{
  contentType: 'PlainText',
  content:     'Some content'
}

file://src/dispatcher.test.js

As an investigation into the workflow for building lambda functions with JavaScript, I have configured a couple of tests for the dispatcher which is the most complicated part of the function.

16 describe('dispatch', () => {
17
18  test('calls the slack API with unknown user', done => {
19    var mockSlack = {
20      getUserDetails: function(user, callback) {
21        callback({ });
22      }
23    };
24
25    dispatcher.dispatch(intentStub, mockSlack,(outcome) => {
26 expect(outcome.dialogAction.fulfillmentState).toEqual('Fulfilled');
27      expect(outcome.dialogAction.message).toBeDefined();
28  expect(outcome.dialogAction.message.content).toEqual('Sorry I can\'t find user: nicjackson');
29      done();
30    });
31    
32  });

Using dependency injection on our dispatcher, we can isolate the slack client giving us the capability to unit test the dispatcher. Jest provides some nice matchers for the assertions and if needed also has a comprehensive mocking framework. These tests are by no mean comprehensive or fully covering but they do indicate that it is possible to write Lambda TDD style, and with good test coverage can make up for the inability to easily run locally. The serverless framework does provide the capability to run in dev mode, but my opinion is that by removing this crutch you are pushed to producing a high-quality test suite which carries far greater benefit with long term maintenance.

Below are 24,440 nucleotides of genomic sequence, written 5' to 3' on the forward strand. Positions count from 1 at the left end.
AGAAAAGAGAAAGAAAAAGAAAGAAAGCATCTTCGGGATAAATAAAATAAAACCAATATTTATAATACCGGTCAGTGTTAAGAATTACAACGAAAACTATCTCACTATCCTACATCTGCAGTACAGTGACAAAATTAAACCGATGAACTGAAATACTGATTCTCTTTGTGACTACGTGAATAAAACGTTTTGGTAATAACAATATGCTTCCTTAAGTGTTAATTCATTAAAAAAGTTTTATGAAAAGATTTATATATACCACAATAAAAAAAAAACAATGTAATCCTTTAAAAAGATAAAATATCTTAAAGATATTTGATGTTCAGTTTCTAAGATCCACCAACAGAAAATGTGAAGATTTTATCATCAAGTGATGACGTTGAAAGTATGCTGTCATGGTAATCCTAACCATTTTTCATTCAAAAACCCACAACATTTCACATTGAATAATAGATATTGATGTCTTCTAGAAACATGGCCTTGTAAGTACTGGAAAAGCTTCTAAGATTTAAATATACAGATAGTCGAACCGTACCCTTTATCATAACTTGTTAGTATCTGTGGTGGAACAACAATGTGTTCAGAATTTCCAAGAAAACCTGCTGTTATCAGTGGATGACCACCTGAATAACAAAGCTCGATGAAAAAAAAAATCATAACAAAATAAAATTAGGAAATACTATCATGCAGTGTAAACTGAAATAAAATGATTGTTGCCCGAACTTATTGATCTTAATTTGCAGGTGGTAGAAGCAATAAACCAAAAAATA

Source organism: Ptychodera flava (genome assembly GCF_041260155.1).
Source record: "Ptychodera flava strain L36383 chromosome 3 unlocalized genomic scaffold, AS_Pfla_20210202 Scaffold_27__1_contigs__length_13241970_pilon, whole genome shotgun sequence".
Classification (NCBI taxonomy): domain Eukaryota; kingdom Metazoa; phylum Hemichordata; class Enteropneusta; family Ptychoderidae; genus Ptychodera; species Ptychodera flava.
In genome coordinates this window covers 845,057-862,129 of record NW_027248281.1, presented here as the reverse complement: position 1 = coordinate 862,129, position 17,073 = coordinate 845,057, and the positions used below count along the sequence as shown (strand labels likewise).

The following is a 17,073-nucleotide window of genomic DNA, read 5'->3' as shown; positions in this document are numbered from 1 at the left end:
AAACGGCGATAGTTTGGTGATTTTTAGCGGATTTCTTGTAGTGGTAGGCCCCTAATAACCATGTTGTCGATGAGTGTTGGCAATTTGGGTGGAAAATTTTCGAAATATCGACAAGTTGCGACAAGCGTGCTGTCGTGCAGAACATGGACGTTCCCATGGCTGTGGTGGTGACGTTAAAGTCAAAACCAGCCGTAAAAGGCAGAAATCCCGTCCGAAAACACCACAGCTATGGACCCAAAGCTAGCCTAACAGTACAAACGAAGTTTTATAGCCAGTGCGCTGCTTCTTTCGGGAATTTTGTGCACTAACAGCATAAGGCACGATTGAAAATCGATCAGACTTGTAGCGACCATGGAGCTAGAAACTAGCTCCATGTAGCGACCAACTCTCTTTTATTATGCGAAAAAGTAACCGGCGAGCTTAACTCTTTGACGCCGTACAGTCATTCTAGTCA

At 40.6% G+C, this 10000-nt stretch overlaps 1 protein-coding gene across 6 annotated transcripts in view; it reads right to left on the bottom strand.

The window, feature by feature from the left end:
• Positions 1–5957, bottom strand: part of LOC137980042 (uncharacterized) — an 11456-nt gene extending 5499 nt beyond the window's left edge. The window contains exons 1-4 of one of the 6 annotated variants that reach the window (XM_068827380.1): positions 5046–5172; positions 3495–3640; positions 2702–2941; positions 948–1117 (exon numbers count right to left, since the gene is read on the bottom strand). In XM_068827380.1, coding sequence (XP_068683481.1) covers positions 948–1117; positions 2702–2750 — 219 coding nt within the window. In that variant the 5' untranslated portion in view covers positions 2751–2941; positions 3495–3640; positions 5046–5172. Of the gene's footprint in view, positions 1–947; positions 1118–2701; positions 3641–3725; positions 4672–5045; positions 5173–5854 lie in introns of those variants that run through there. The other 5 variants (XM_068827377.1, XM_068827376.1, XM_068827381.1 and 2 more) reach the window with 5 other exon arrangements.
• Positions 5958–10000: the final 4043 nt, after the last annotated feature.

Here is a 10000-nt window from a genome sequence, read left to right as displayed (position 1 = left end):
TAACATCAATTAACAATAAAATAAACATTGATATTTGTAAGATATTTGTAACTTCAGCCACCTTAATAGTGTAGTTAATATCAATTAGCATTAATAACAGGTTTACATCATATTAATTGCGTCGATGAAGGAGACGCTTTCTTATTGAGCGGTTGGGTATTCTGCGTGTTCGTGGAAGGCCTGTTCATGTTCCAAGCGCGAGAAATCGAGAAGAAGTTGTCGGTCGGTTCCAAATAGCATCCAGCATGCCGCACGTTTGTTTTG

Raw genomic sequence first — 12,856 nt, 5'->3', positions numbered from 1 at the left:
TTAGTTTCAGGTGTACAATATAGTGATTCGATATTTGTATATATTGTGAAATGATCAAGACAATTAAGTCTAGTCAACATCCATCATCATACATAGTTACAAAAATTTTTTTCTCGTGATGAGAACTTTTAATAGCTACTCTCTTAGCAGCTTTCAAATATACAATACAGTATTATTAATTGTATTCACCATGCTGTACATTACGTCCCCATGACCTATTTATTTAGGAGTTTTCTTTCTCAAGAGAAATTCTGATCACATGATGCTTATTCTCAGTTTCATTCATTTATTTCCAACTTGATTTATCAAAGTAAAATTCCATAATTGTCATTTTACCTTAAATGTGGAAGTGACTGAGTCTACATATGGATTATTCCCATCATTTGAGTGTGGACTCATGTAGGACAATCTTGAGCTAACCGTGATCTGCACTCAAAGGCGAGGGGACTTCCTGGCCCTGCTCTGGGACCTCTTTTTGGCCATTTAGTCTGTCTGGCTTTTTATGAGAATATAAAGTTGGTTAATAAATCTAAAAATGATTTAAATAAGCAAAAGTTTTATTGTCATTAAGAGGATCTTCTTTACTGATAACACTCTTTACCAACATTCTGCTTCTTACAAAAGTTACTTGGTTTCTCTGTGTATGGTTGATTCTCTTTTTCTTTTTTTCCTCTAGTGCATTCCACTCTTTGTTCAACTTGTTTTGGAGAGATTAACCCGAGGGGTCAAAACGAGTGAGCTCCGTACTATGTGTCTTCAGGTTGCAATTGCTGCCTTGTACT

file://src/slack.js

Our slack client is fairly straight forward and makes a call to the users.list endpoint on the slack API, iterates over the list and selects the timezone for the matching user. At the time of writing, there was no way to directly retrieve a slack user using the API with only having the name of the user, not the ID.

01 /*jslint node: true */
02 /*jslint esversion: 6 */
03 'use strict';
04
05 var slackClient = require([email protected]/client').WebClient;
06 var token = process.env.SLACK_API_KEY || '';
07
08 var sc = {
09 };
10
11 exports.getUserDetails = function(username, callback) {
12  var web = new slackClient(token);
13  web.users.list({}, function(err, info) {
14     if (!err) {
15       var timezone = { };
16
17      info.members.forEach((user) => {
18         if (username === user.name) {
19           timezone = { timezone: user.tz_label };
20         }
21       });
22       
23       callback(timezone);
24     } else {
25       callback({ error: err });
26     }
27  });
28 };

The main thing to note in this function is that we need the slack API token which is set in the Lambda setup when we deploy the function.

Step 2: Deploying the Lambda function

To deploy the lambda function uses Terraform by HashiCorp, the config for the deployment is found in the terraform folder. For this, to work, we need valid AWS credentials and the Slack API token set to an environment variables on your machine. I recommend using direnv and a .encrc file to manage this rather than setting the variables globally. The variables which we need to set are:

  • AWS_ACCESS_KEY - Your aws access key for the account